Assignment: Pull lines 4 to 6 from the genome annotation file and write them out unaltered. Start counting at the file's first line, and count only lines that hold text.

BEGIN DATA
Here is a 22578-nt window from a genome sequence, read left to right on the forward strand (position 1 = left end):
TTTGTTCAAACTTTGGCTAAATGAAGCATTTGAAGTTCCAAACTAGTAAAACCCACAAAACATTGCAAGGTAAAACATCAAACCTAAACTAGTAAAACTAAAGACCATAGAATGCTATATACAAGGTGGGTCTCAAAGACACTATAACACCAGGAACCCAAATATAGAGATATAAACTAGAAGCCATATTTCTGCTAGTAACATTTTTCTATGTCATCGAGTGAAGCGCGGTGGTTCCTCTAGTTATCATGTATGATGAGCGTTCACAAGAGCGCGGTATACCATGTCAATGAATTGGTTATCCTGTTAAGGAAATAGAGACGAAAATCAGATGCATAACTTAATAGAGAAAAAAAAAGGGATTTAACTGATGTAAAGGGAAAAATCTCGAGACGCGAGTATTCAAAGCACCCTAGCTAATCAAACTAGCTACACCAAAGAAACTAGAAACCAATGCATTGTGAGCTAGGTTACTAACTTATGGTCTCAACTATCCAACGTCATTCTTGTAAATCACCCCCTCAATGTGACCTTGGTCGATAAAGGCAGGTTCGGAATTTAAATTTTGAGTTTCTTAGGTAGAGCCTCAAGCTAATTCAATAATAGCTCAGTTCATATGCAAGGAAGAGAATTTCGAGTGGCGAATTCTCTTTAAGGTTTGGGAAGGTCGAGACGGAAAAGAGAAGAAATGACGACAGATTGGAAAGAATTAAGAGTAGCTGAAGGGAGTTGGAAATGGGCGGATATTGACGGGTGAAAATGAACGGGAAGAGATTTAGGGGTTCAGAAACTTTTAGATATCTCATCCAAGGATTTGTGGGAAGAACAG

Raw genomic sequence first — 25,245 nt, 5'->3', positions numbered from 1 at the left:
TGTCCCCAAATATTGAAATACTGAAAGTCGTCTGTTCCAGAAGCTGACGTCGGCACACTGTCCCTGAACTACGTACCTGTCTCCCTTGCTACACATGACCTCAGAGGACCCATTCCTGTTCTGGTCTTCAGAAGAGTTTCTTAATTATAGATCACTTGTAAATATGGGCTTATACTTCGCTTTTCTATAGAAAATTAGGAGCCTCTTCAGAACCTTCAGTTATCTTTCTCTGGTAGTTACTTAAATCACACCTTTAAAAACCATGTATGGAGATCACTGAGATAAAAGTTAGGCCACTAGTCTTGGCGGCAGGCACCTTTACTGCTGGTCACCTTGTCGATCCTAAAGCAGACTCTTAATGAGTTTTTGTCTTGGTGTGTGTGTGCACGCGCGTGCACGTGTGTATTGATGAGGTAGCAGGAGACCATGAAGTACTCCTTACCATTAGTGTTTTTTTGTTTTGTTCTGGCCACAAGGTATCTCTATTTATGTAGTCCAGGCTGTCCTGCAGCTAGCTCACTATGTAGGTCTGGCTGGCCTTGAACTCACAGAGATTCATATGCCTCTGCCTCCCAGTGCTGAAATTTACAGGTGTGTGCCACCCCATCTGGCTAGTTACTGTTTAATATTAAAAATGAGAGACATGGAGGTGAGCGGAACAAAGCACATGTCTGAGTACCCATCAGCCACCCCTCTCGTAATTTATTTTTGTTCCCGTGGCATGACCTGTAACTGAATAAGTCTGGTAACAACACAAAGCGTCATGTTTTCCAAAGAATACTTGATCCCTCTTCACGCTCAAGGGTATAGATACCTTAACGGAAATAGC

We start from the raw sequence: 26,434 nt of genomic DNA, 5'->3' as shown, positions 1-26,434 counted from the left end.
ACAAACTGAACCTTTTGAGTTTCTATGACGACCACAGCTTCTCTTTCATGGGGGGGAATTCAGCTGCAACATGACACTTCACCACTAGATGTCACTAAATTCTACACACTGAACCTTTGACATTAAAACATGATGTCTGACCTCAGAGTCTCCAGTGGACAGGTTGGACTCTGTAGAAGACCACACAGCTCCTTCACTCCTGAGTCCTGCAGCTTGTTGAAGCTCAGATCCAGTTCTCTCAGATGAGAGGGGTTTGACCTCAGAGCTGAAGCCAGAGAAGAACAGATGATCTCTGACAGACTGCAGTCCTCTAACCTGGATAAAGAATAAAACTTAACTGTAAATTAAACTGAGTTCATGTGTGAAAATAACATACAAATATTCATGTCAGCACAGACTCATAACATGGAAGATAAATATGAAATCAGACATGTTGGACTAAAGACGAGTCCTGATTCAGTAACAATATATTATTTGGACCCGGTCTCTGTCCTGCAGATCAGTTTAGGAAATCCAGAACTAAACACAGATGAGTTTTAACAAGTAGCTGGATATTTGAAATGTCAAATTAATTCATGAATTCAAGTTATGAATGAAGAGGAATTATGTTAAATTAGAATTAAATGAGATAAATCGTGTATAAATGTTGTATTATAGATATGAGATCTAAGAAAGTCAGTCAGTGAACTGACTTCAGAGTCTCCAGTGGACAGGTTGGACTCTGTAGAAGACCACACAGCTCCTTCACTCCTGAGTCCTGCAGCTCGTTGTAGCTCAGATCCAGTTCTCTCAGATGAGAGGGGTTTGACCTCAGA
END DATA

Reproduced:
TGTCCCCAAATATTGAAATACTGAAAGTCGTCTGTTCCAGAAGCTGACGTCGGCACACTGTCCCTGAACTACGTACCTGTCTCCCTTGCTACACATGACCTCAGAGGACCCATTCCTGTTCTGGTCTTCAGAAGAGTTTCTTAATTATAGATCACTTGTAAATATGGGCTTATACTTCGCTTTTCTATAGAAAATTAGGAGCCTCTTCAGAACCTTCAGTTATCTTTCTCTGGTAGTTACTTAAATCACACCTTTAAAAACCATGTATGGAGATCACTGAGATAAAAGTTAGGCCACTAGTCTTGGCGGCAGGCACCTTTACTGCTGGTCACCTTGTCGATCCTAAAGCAGACTCTTAATGAGTTTTTGTCTTGGTGTGTGTGTGCACGCGCGTGCACGTGTGTATTGATGAGGTAGCAGGAGACCATGAAGTACTCCTTACCATTAGTGTTTTTTTGTTTTGTTCTGGCCACAAGGTATCTCTATTTATGTAGTCCAGGCTGTCCTGCAGCTAGCTCACTATGTAGGTCTGGCTGGCCTTGAACTCACAGAGATTCATATGCCTCTGCCTCCCAGTGCTGAAATTTACAGGTGTGTGCCACCCCATCTGGCTAGTTACTGTTTAATATTAAAAATGAGAGACATGGAGGTGAGCGGAACAAAGCACATGTCTGAGTACCCATCAGCCACCCCTCTCGTAATTTATTTTTGTTCCCGTGGCATGACCTGTAACTGAATAAGTCTGGTAACAACACAAAGCGTCATGTTTTCCAAAGAATACTTGATCCCTCTTCACGCTCAAGGGTATAGATACCTTAACGGAAATAGC

We start from the raw sequence: 26,434 nt of genomic DNA, 5'->3' as shown, positions 1-26,434 counted from the left end.
ACAAACTGAACCTTTTGAGTTTCTATGACGACCACAGCTTCTCTTTCATGGGGGGGAATTCAGCTGCAACATGACACTTCACCACTAGATGTCACTAAATTCTACACACTGAACCTTTGACATTAAAACATGATGTCTGACCTCAGAGTCTCCAGTGGACAGGTTGGACTCTGTAGAAGACCACACAGCTCCTTCACTCCTGAGTCCTGCAGCTTGTTGAAGCTCAGATCCAGTTCTCTCAGATGAGAGGGGTTTGACCTCAGAGCTGAAGCCAGAGAAGAACAGATGATCTCTGACAGACTGCAGTCCTCTAACCTGGATAAAGAATAAAACTTAACTGTAAATTAAACTGAGTTCATGTGTGAAAATAACATACAAATATTCATGTCAGCACAGACTCATAACATGGAAGATAAATATGAAATCAGACATGTTGGACTAAAGACGAGTCCTGATTCAGTAACAATATATTATTTGGACCCGGTCTCTGTCCTGCAGATCAGTTTAGGAAATCCAGAACTAAACACAGATGAGTTTTAACAAGTAGCTGGATATTTGAAATGTCAAATTAATTCATGAATTCAAGTTATGAATGAAGAGGAATTATGTTAAATTAGAATTAAATGAGATAAATCGTGTATAAATGTTGTATTATAGATATGAGATCTAAGAAAGTCAGTCAGTGAACTGACTTCAGAGTCTCCAGTGGACAGGTTGGACTCTGTAGAAGACCACACAGCTCCTTCACTCCTGAGTCCTGCAGCTCGTTGTAGCTCAGATCCAGTTCTCTCAGATGAGAGGGGTTTGACCTCAGA